Bits & Pieces

Laporsek v. Burress


2019 WL 6718098

United States District Court, W.D. Virginia.
CHRISTOPHER BURRESS, et. al. Defendant.
Civil Action No. 7:18-cv-527
Filed 12/10/2019

Elizabeth K. Dillon United States District Judge
*1 Plaintiff Jovan Laporsek brings this action against defendants Christopher Burress and Cooke Trucking Company, Inc. (Cooke), asserting claims of negligence and vicarious liability stemming from a collision on April 5, 2017, in which Burress’s tractor trailer collided with Laporsek’s vehicle. (Am. Compl. ¶¶ 6–14, Dkt. No. 29.) Laporsek further seeks punitive damages against Burress for willful and wanton conduct or conduct in conscious disregard for the rights and safety of others. This matter is currently before the court on Burress’s and Laporsek’s cross-motions for partial summary judgment. Laporsek seeks summary judgment on the issue of whether Burress was acting within the scope of his employment with Cooke at the time of the accident or, in the alternative, requests the court exclude evidence of Cooke’s internal rules, which prohibit driving under the influence. (Dkt. No. 62.) Burress seeks summary judgment on the issue of punitive damages for willful and wanton behavior. (Dkt. No. 81.) The issues are fully briefed, and the court held a hearing on these motions on November 15, 2019, at which time the court took the motions under advisement.1 For the reasons stated below, the court will grant Laporsek’s motion and deny Burress’s motion.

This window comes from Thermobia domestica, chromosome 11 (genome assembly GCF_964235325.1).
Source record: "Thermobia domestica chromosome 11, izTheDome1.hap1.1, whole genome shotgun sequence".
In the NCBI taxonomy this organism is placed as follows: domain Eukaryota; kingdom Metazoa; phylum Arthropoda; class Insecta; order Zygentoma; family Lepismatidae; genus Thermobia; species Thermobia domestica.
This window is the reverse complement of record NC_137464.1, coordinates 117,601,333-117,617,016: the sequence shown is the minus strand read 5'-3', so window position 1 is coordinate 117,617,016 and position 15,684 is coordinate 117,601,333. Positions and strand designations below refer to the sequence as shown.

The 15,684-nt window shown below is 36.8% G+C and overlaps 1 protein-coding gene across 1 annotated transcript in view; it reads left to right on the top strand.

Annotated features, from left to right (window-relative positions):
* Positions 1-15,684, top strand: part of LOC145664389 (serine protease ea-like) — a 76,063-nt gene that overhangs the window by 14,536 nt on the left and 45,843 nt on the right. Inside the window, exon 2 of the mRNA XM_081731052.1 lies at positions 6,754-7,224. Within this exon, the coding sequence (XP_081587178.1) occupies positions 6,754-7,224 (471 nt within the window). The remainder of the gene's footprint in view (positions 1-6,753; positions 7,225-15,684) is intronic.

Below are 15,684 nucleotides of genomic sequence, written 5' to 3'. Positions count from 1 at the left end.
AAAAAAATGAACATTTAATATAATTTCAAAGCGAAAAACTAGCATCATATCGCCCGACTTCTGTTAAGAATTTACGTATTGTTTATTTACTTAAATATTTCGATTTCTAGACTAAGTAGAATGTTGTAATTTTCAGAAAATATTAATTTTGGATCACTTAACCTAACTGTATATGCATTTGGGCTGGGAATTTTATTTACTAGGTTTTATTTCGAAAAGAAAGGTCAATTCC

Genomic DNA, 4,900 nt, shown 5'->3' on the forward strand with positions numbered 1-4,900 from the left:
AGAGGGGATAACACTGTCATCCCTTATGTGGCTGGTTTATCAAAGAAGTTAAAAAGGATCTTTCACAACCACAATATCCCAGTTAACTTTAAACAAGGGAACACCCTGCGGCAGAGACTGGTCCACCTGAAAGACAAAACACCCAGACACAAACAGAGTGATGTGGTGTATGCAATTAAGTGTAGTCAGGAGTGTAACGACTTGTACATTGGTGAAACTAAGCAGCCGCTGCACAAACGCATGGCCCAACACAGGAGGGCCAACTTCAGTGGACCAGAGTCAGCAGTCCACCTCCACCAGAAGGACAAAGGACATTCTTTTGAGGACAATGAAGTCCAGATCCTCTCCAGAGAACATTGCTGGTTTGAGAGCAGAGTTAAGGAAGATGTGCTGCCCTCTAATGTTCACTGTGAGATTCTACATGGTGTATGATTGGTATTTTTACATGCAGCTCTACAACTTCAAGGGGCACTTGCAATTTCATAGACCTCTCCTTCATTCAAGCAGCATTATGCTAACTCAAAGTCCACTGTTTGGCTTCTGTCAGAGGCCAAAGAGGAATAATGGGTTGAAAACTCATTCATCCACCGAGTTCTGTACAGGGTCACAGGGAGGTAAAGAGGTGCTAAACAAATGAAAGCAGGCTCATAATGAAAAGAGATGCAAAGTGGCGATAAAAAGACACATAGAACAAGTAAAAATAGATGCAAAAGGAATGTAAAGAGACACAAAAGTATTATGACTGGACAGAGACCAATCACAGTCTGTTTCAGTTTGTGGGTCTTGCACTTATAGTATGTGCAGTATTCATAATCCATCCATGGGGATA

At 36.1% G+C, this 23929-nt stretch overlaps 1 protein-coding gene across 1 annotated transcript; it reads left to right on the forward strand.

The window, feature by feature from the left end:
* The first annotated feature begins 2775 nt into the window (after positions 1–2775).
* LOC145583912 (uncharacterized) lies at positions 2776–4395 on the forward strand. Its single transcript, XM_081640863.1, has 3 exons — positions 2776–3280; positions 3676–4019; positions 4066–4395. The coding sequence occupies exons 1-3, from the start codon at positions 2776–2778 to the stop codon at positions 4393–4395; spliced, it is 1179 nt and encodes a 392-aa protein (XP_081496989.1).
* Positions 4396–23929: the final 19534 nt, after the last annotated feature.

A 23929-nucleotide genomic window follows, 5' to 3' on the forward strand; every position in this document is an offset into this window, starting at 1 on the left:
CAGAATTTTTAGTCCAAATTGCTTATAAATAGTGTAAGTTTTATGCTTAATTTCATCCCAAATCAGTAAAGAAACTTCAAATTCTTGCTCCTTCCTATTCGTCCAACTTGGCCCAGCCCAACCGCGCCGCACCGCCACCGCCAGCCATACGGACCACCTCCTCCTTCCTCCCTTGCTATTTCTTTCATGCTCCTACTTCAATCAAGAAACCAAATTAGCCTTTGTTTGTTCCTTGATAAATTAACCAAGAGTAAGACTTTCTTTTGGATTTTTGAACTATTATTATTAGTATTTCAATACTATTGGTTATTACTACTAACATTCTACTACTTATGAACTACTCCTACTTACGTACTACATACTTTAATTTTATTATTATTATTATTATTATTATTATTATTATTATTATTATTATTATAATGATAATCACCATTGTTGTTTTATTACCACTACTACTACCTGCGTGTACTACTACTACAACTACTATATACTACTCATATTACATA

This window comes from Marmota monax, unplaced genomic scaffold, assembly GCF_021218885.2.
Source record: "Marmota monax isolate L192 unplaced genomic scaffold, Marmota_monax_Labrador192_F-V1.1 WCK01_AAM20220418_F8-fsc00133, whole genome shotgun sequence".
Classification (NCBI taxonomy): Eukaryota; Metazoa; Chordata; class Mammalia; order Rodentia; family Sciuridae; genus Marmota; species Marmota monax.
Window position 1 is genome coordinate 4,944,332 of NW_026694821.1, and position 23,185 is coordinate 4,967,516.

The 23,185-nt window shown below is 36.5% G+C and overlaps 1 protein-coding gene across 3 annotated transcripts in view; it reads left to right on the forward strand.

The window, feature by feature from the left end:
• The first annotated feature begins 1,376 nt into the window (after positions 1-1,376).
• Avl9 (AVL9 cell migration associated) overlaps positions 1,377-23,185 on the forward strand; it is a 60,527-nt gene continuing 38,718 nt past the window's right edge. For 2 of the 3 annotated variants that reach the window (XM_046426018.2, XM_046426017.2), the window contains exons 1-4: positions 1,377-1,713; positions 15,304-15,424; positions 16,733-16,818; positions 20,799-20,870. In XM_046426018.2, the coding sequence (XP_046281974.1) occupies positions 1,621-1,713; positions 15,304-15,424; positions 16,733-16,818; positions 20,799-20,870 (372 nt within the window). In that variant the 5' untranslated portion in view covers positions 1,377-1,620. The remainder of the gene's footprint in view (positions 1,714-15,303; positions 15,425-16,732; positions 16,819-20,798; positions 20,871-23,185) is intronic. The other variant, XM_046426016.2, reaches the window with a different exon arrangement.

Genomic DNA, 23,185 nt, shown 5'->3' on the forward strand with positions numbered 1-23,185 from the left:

On April 5, 2017, at approximately 10:25 a.m., Burress and Laporsek were both traveling on I-81 in Wythe County, Virginia, when Burress’s tractor trailer crossed the median and collided with Laporsek’s vehicle. (Burress Dep. 21, 55, Dkt. No. 88-1.) Prior to reporting to work that day, Burress drank approximately 750 ml of whiskey from the bottle. He stopped drinking at approximately 7:00 a.m. or 8:00 a.m. and has stipulated that his blood alcohol concentration (BAC) was 0.198% at the time of the accident. (Id. at 21, 47–48.) After picking up his tractor trailer and co-driver from the Cooke Trucking “yard,” Burress did not make any stops before the time of the accident. (Id. at 55.)

Burress has admitted liability on the sole negligence count in Laporsek’s complaint. (Def. Br. Supp. 2, Dkt. No. 81.) He also reported that he has one previous conviction for driving under the influence (DUI). (Burress Dep. 17.)

Laporsek points out that prior to the accident, Burress hit a rumble strip (id. at 65–67) and caused a witness, Wayne Wingfield, to run off the road to avoid contact with Burress’s tractor trailer before Burress collided with Laporsek (Wingfield Aff. ¶¶ 1–4, Dkt. No. 88-1 at 48).2 Wingfield witnessed Burress “swerving all over the road,” while two other tractor trailer drivers flashed their headlights at the “erratic” driver. (Id.) Wingfield also blew his horn at Burress, and Burress’s co-driver, who was in the sleeping compartment, stated “Goddamn it, Chris,” but Burress did not stop or slow down.3 (Burress Dep. at 65; Wingfield Aff. ¶ 3.)